Introduction on Governance Restructure

Following a detailed review and consultation process, Cochrane amended its organizational governance in 2016, including changes to the Board and the way our elections are run.

A summary of the changes is presented below, and in this Frequently Asked Questions document. The consultation papers and final documents are on the Resources page.

What will change?

A new Board

Cochrane’s Steering Group has become the Cochrane Board, effective October 2016. The Board includes:

  • 6 members elected from among all Cochrane members.
    The Board will no longer include representatives of specific Cochrane roles or Groups. We will identify critical skills and experience such as editorial, methods, knowledge translation, and consumer advocacy in the call for nominations. Some Cochrane members will be able to vote and stand for election for the first time, such as editors and translators. Members of the Central Executive staff will also be able to vote for the first time, although they cannot stand for election.
  • 5 external members appointed by the Board.
    ‘External’ is defined to mean having no current staff, editorial, or leadership role in any Cochrane Group. External members will always be a minority of the Board.
  • 2 Co-Chairs appointed by the Board.
    This process will not change. Eligible candidates must be Cochrane leaders. From 2018, external members who have completed a term on the Board will be considered leaders eligible to stand for the position of Co-Chair, but one of the Co-Chairs must always be internal to Cochrane.
Current Cochrane Steering Group structureNew Cochrane Board structure

Individual membership

Under the previous system, Cochrane’s Groups were its legal members. In Steering Group elections, individual votes counted on a per Group basis, and each Group received one vote. Each Group could also vote at the AGM, although this excludes smaller Groups such as Satellites and Branches.

Under the new system, individual people are members of Cochrane for the purposes of Board elections and General Meetings. Each person who is a member has one direct vote.

From 2016, the definition of membership includes anyone with an active role in Archie (excluding people who only have a role of Mailing List, Other, Super-User, Web Contributor, and Web Editor, but including everyone who has any other role). From 2017, the definition will be updated based on Cochrane’s new membership scheme, and this definition will be developed in consultation with the Cochrane community and decided by the Board.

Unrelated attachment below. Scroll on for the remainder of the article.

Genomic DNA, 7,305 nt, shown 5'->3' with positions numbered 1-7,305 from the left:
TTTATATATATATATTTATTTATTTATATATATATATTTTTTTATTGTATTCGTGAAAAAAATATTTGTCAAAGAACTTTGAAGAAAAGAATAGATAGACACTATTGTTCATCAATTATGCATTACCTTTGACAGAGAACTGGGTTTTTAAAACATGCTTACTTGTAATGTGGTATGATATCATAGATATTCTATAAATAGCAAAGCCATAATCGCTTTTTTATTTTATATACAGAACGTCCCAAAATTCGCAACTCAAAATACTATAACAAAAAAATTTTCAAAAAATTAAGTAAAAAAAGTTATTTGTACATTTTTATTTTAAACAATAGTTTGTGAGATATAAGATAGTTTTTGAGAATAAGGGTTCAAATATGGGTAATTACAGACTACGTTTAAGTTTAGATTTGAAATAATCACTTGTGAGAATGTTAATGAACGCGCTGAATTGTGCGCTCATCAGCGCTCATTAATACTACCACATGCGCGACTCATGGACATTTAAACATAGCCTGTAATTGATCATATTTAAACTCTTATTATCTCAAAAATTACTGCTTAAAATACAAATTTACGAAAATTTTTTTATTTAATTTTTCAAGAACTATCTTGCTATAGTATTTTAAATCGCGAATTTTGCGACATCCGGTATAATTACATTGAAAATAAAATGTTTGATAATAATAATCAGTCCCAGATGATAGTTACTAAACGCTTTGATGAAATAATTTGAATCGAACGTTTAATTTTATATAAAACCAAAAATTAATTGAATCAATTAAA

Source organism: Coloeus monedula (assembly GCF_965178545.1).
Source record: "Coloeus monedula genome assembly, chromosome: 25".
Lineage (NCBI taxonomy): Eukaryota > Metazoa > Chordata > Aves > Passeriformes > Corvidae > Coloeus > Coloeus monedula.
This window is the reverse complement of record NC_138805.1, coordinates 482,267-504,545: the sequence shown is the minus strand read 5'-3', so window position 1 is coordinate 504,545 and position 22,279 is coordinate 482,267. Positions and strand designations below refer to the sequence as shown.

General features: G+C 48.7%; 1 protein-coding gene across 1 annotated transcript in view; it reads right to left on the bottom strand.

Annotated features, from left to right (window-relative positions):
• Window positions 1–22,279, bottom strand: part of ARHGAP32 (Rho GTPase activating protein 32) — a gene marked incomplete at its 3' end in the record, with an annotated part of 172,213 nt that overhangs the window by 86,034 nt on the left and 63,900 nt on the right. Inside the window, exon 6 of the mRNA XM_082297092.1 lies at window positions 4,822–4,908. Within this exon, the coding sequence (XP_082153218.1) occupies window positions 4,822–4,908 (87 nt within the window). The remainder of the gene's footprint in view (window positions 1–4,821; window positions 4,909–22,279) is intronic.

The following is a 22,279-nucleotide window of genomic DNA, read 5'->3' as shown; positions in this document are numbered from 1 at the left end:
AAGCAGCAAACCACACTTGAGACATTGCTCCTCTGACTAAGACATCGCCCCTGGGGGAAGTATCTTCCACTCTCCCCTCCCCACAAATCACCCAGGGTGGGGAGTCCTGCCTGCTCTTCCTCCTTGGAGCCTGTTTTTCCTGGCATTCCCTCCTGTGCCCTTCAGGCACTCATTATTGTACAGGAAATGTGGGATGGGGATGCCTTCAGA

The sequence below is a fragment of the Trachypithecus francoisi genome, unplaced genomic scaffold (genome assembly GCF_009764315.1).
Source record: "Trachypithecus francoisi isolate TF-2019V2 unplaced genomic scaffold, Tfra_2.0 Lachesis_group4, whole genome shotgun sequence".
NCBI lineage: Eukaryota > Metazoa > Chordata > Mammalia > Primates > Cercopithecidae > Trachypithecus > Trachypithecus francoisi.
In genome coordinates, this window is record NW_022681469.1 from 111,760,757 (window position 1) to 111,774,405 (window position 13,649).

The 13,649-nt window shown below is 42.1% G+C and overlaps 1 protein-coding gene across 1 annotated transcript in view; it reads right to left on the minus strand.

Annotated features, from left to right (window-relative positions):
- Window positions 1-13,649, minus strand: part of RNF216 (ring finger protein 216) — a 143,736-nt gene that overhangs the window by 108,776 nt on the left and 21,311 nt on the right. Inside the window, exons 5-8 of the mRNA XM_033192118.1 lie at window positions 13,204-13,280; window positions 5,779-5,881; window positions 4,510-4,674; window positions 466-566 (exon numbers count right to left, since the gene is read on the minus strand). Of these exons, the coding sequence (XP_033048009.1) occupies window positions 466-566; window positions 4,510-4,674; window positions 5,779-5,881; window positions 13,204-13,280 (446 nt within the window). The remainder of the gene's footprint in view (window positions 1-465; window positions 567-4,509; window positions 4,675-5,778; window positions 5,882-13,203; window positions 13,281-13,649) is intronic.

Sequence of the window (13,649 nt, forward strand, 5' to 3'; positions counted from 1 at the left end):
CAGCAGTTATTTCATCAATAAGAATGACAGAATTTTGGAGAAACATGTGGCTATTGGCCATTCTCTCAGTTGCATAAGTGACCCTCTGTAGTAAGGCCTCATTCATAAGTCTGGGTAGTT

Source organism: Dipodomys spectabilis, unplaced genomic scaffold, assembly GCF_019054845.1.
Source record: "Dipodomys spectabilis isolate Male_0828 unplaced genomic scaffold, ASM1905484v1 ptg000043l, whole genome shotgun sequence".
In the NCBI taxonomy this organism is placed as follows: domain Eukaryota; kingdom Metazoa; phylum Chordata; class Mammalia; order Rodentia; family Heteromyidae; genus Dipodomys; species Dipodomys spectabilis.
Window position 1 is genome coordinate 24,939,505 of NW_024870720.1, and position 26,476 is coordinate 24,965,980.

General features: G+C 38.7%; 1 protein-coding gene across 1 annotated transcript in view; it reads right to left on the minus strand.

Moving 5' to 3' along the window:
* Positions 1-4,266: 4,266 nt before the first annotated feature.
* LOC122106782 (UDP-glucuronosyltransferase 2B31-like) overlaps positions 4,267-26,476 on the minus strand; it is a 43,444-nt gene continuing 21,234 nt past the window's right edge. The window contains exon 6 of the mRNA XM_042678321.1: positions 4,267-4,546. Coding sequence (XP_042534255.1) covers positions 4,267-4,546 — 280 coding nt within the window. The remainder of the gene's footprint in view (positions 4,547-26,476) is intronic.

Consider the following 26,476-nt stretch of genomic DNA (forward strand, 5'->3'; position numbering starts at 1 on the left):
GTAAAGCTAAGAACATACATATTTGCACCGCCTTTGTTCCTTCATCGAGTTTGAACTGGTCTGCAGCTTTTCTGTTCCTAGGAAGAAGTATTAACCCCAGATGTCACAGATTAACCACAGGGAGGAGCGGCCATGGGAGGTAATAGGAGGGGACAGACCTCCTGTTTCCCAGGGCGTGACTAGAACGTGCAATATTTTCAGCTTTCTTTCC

A new Council

A Cochrane Council will be established with representatives drawn initially from the existing Group Executives and the Author Forum. The Council will provide a forum for Groups to meet and discuss high level matters with each other, and to make sure that the voice of Cochrane’s Groups is heard by the Board.

New Cochrane Council structure

Broader objectives

Under UK law, the activities of a charity are restricted to its stated ‘Objects’ in its Articles of Association. Cochrane’s Objects are currently limited to: “…the protection and preservation of public health through the preparation, maintenance and promotion of the accessibility of systematic reviews of the effects of health care, for the public benefit”. This definition no longer fits some of Cochrane’s activities, including new products based on review findings, linking data within reviews to other health and research data, crowd-sourcing the identification of trials and other exciting new projects. For this reason, the Objects will be expanded to add the words “or any other charitable activities”.

Why are we changing?

The Steering Group structure has been effective in leading Cochrane from its inception as a small group of volunteers 25 years ago, to its current position as the world leader in evidence-based health care, and a global movement of close to 40,000 volunteers. However, this structure is likely not the optimal governance configuration to continue to steer this large, global, multi-faceted organization in an environment that is rapidly evolving in terms of technologies, innovations, the field of medicine itself, and financial realities.

The Steering Group has carefully reflected on its own work and its responsibilities to provide strategic direction and ensure the viability of Cochrane as an organization. Changes to the governance structure draw on good governance practice internationally, while still incorporating Cochrane’s unique context and culture.

The changes aim to make sure that our Board:

  • reflects Cochrane’s evolving community;
  • considers the interests of the whole organization;
  • is responsive to our environment;
  • is open to external perspectives;
  • is built on fair and equal voting rights for members; and
  • follows good governance practice.

What was the process for deciding to make these changes?

A Working Group of Steering Group members initially developed the draft proposals. At their meeting in January 2016, the Steering Group approved the draft, and wide consultation was conducted during the year, including two open surveys of all active contributors and detailed discussions at the Mid-Year Meetings in London in April. The drafts were amended in response to the feedback received.

The Articles of Association were presented to the Cochrane Annual General Meeting at the Seoul Colloquium in October. All Cochrane’s member Groups had the opportunity to vote on the new Articles, and Groups present voted unanimously to accept them.

Also at the Seoul Colloquium, the Steering Group met and gave final approval to the amended Board policy and electoral procedures, and the Terms of Reference of the new Council, to be put into action following approval of the new Articles.